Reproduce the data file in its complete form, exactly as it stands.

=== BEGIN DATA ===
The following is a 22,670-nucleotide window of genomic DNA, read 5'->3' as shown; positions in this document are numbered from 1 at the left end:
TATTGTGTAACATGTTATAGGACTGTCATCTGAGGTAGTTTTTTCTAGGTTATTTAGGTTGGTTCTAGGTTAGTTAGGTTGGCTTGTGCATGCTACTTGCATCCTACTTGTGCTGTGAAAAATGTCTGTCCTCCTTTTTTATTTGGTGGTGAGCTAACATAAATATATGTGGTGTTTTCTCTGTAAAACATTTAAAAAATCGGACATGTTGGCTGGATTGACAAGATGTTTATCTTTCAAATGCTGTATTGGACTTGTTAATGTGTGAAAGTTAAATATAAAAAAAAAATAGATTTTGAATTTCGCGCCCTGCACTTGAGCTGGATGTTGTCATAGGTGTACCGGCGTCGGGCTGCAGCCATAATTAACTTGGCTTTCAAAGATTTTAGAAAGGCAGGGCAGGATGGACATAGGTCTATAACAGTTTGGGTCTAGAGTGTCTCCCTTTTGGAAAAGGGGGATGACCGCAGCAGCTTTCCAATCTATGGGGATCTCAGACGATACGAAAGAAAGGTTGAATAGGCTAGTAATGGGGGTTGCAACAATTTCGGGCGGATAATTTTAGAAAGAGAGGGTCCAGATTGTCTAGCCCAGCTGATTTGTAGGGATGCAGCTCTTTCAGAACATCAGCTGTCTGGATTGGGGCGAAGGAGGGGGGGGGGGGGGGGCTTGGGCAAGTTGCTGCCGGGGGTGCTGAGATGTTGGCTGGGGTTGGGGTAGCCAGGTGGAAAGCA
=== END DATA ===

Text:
The following is a 22,670-nucleotide window of genomic DNA, read 5'->3' as shown; positions in this document are numbered from 1 at the left end:
TATTGTGTAACATGTTATAGGACTGTCATCTGAGGTAGTTTTTTCTAGGTTATTTAGGTTGGTTCTAGGTTAGTTAGGTTGGCTTGTGCATGCTACTTGCATCCTACTTGTGCTGTGAAAAATGTCTGTCCTCCTTTTTTATTTGGTGGTGAGCTAACATAAATATATGTGGTGTTTTCTCTGTAAAACATTTAAAAAATCGGACATGTTGGCTGGATTGACAAGATGTTTATCTTTCAAATGCTGTATTGGACTTGTTAATGTGTGAAAGTTAAATATAAAAAAAAAATAGATTTTGAATTTCGCGCCCTGCACTTGAGCTGGATGTTGTCATAGGTGTACCGGCGTCGGGCTGCAGCCATAATTAACTTGGCTTTCAAAGATTTTAGAAAGGCAGGGCAGGATGGACATAGGTCTATAACAGTTTGGGTCTAGAGTGTCTCCCTTTTGGAAAAGGGGGATGACCGCAGCAGCTTTCCAATCTATGGGGATCTCAGACGATACGAAAGAAAGGTTGAATAGGCTAGTAATGGGGGTTGCAACAATTTCGGGCGGATAATTTTAGAAAGAGAGGGTCCAGATTGTCTAGCCCAGCTGATTTGTAGGGATGCAGCTCTTTCAGAACATCAGCTGTCTGGATTGGGGCGAAGGAGGGGGGGGGGGGGGGGCTTGGGCAAGTTGCTGCCGGGGGTGCTGAGATGTTGGCTGGGGTTGGGGTAGCCAGGTGGAAAGCA